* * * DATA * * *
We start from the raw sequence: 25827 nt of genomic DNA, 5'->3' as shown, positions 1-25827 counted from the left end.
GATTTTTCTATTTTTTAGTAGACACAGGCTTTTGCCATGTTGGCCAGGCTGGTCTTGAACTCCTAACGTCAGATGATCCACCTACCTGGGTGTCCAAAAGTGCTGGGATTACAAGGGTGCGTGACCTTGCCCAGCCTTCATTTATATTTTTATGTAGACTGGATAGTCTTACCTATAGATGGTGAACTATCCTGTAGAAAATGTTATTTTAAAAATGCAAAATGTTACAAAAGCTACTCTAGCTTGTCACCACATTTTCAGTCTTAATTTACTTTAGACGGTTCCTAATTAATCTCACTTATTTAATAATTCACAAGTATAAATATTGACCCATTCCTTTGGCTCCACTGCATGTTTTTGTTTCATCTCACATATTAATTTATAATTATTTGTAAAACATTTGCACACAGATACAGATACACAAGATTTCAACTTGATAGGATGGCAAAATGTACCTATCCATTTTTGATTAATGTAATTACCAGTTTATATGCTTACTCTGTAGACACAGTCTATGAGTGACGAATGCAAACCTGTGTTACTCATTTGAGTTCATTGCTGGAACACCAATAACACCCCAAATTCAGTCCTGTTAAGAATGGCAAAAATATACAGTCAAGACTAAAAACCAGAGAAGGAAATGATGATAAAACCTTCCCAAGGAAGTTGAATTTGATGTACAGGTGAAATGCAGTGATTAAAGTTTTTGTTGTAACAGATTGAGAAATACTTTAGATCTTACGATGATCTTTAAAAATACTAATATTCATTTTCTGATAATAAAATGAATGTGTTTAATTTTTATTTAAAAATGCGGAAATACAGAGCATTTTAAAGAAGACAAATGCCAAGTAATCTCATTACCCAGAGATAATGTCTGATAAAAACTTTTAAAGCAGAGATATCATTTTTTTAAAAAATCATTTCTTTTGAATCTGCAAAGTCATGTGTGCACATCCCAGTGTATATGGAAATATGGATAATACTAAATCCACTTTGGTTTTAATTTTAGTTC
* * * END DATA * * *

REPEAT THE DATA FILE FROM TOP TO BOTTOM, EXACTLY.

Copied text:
We start from the raw sequence: 25827 nt of genomic DNA, 5'->3' as shown, positions 1-25827 counted from the left end.
GATTTTTCTATTTTTTAGTAGACACAGGCTTTTGCCATGTTGGCCAGGCTGGTCTTGAACTCCTAACGTCAGATGATCCACCTACCTGGGTGTCCAAAAGTGCTGGGATTACAAGGGTGCGTGACCTTGCCCAGCCTTCATTTATATTTTTATGTAGACTGGATAGTCTTACCTATAGATGGTGAACTATCCTGTAGAAAATGTTATTTTAAAAATGCAAAATGTTACAAAAGCTACTCTAGCTTGTCACCACATTTTCAGTCTTAATTTACTTTAGACGGTTCCTAATTAATCTCACTTATTTAATAATTCACAAGTATAAATATTGACCCATTCCTTTGGCTCCACTGCATGTTTTTGTTTCATCTCACATATTAATTTATAATTATTTGTAAAACATTTGCACACAGATACAGATACACAAGATTTCAACTTGATAGGATGGCAAAATGTACCTATCCATTTTTGATTAATGTAATTACCAGTTTATATGCTTACTCTGTAGACACAGTCTATGAGTGACGAATGCAAACCTGTGTTACTCATTTGAGTTCATTGCTGGAACACCAATAACACCCCAAATTCAGTCCTGTTAAGAATGGCAAAAATATACAGTCAAGACTAAAAACCAGAGAAGGAAATGATGATAAAACCTTCCCAAGGAAGTTGAATTTGATGTACAGGTGAAATGCAGTGATTAAAGTTTTTGTTGTAACAGATTGAGAAATACTTTAGATCTTACGATGATCTTTAAAAATACTAATATTCATTTTCTGATAATAAAATGAATGTGTTTAATTTTTATTTAAAAATGCGGAAATACAGAGCATTTTAAAGAAGACAAATGCCAAGTAATCTCATTACCCAGAGATAATGTCTGATAAAAACTTTTAAAGCAGAGATATCATTTTTTTAAAAAATCATTTCTTTTGAATCTGCAAAGTCATGTGTGCACATCCCAGTGTATATGGAAATATGGATAATACTAAATCCACTTTGGTTTTAATTTTAGTTC